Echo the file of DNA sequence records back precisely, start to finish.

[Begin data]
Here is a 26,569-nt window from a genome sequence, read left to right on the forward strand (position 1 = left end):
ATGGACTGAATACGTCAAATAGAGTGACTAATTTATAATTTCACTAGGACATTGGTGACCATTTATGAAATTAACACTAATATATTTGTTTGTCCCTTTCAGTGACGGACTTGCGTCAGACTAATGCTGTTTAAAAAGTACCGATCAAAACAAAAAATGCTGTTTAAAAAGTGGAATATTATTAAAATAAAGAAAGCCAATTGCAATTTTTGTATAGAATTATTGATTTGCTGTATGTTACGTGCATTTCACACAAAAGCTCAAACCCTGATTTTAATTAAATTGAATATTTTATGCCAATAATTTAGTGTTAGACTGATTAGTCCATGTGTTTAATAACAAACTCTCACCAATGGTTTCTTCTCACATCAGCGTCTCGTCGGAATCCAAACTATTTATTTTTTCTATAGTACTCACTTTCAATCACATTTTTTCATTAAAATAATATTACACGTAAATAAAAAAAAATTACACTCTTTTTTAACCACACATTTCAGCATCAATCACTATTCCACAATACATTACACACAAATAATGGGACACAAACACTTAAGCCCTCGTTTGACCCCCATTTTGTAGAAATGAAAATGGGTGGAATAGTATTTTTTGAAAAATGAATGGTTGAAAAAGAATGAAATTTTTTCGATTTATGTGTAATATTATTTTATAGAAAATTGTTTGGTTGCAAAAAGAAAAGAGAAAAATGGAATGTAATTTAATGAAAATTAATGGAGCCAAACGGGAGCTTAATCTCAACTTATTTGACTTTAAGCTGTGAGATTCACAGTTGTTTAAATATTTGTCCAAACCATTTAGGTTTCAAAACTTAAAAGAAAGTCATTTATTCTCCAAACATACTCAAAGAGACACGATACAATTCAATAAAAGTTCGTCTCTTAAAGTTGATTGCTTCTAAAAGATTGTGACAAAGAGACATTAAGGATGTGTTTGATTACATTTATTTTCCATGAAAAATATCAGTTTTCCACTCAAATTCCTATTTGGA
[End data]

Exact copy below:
Here is a 26,569-nt window from a genome sequence, read left to right on the forward strand (position 1 = left end):
ATGGACTGAATACGTCAAATAGAGTGACTAATTTATAATTTCACTAGGACATTGGTGACCATTTATGAAATTAACACTAATATATTTGTTTGTCCCTTTCAGTGACGGACTTGCGTCAGACTAATGCTGTTTAAAAAGTACCGATCAAAACAAAAAATGCTGTTTAAAAAGTGGAATATTATTAAAATAAAGAAAGCCAATTGCAATTTTTGTATAGAATTATTGATTTGCTGTATGTTACGTGCATTTCACACAAAAGCTCAAACCCTGATTTTAATTAAATTGAATATTTTATGCCAATAATTTAGTGTTAGACTGATTAGTCCATGTGTTTAATAACAAACTCTCACCAATGGTTTCTTCTCACATCAGCGTCTCGTCGGAATCCAAACTATTTATTTTTTCTATAGTACTCACTTTCAATCACATTTTTTCATTAAAATAATATTACACGTAAATAAAAAAAAATTACACTCTTTTTTAACCACACATTTCAGCATCAATCACTATTCCACAATACATTACACACAAATAATGGGACACAAACACTTAAGCCCTCGTTTGACCCCCATTTTGTAGAAATGAAAATGGGTGGAATAGTATTTTTTGAAAAATGAATGGTTGAAAAAGAATGAAATTTTTTCGATTTATGTGTAATATTATTTTATAGAAAATTGTTTGGTTGCAAAAAGAAAAGAGAAAAATGGAATGTAATTTAATGAAAATTAATGGAGCCAAACGGGAGCTTAATCTCAACTTATTTGACTTTAAGCTGTGAGATTCACAGTTGTTTAAATATTTGTCCAAACCATTTAGGTTTCAAAACTTAAAAGAAAGTCATTTATTCTCCAAACATACTCAAAGAGACACGATACAATTCAATAAAAGTTCGTCTCTTAAAGTTGATTGCTTCTAAAAGATTGTGACAAAGAGACATTAAGGATGTGTTTGATTACATTTATTTTCCATGAAAAATATCAGTTTTCCACTCAAATTCCTATTTGGA